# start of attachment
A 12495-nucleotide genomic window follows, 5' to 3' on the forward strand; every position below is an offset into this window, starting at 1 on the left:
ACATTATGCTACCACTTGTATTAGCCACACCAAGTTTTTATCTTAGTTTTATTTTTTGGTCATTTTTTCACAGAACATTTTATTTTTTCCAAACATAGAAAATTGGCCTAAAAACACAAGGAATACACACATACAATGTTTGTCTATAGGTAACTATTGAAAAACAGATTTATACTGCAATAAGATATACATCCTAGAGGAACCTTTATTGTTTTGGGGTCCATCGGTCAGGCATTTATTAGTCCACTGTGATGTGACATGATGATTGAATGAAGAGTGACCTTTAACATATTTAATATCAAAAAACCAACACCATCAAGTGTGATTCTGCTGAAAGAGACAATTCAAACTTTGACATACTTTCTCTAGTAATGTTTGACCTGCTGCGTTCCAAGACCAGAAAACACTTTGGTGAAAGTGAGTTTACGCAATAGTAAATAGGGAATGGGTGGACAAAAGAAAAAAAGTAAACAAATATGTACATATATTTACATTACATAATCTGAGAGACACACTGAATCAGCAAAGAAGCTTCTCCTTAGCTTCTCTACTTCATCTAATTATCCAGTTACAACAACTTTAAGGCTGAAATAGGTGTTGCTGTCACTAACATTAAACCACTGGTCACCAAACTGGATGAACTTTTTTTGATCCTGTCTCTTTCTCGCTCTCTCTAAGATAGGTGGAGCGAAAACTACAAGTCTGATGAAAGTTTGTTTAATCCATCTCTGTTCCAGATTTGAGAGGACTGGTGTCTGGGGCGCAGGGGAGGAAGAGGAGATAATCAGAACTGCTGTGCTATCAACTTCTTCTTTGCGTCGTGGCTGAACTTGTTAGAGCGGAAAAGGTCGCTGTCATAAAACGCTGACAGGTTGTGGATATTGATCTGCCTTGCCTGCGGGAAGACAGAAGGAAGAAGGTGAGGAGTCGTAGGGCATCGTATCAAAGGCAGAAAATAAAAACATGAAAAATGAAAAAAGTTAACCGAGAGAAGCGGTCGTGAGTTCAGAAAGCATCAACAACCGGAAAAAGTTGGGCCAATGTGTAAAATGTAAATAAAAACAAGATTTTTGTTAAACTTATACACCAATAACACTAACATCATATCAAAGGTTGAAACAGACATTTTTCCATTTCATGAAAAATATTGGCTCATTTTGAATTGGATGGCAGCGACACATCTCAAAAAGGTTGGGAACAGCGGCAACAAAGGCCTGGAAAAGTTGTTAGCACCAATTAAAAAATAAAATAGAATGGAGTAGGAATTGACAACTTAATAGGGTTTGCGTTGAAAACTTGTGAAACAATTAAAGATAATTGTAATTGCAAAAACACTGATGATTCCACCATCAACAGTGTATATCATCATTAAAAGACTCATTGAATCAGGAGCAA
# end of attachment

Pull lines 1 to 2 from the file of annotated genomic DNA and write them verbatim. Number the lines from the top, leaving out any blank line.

A 12495-nucleotide genomic window follows, 5' to 3' on the forward strand; every position below is an offset into this window, starting at 1 on the left:
ACATTATGCTACCACTTGTATTAGCCACACCAAGTTTTTATCTTAGTTTTATTTTTTGGTCATTTTTTCACAGAACATTTTATTTTTTCCAAACATAGAAAATTGGCCTAAAAACACAAGGAATACACACATACAATGTTTGTCTATAGGTAACTATTGAAAAACAGATTTATACTGCAATAAGATATACATCCTAGAGGAACCTTTATTGTTTTGGGGTCCATCGGTCAGGCATTTATTAGTCCACTGTGATGTGACATGATGATTGAATGAAGAGTGACCTTTAACATATTTAATATCAAAAAACCAACACCATCAAGTGTGATTCTGCTGAAAGAGACAATTCAAACTTTGACATACTTTCTCTAGTAATGTTTGACCTGCTGCGTTCCAAGACCAGAAAACACTTTGGTGAAAGTGAGTTTACGCAATAGTAAATAGGGAATGGGTGGACAAAAGAAAAAAAGTAAACAAATATGTACATATATTTACATTACATAATCTGAGAGACACACTGAATCAGCAAAGAAGCTTCTCCTTAGCTTCTCTACTTCATCTAATTATCCAGTTACAACAACTTTAAGGCTGAAATAGGTGTTGCTGTCACTAACATTAAACCACTGGTCACCAAACTGGATGAACTTTTTTTGATCCTGTCTCTTTCTCGCTCTCTCTAAGATAGGTGGAGCGAAAACTACAAGTCTGATGAAAGTTTGTTTAATCCATCTCTGTTCCAGATTTGAGAGGACTGGTGTCTGGGGCGCAGGGGAGGAAGAGGAGATAATCAGAACTGCTGTGCTATCAACTTCTTCTTTGCGTCGTGGCTGAACTTGTTAGAGCGGAAAAGGTCGCTGTCATAAAACGCTGACAGGTTGTGGATATTGATCTGCCTTGCCTGCGGGAAGACAGAAGGAAGAAGGTGAGGAGTCGTAGGGCATCGTATCAAAGGCAGAAAATAAAAACATGAAAAATGAAAAAAGTTAACCGAGAGAAGCGGTCGTGAGTTCAGAAAGCATCAACAACCGGAAAAAGTTGGGCCAATGTGTAAAATGTAAATAAAAACAAGATTTTTGTTAAACTTATACACCAATAACACTAACATCATATCAAAGGTTGAAACAGACATTTTTCCATTTCATGAAAAATATTGGCTCATTTTGAATTGGATGGCAGCGACACATCTCAAAAAGGTTGGGAACAGCGGCAACAAAGGCCTGGAAAAGTTGTTAGCACCAATTAAAAAATAAAATAGAATGGAGTAGGAATTGACAACTTAATAGGGTTTGCGTTGAAAACTTGTGAAACAATTAAAGATAATTGTAATTGCAAAAACACTGATGATTCCACCATCAACAGTGTATATCATCATTAAAAGACTCATTGAATCAGGAGCAA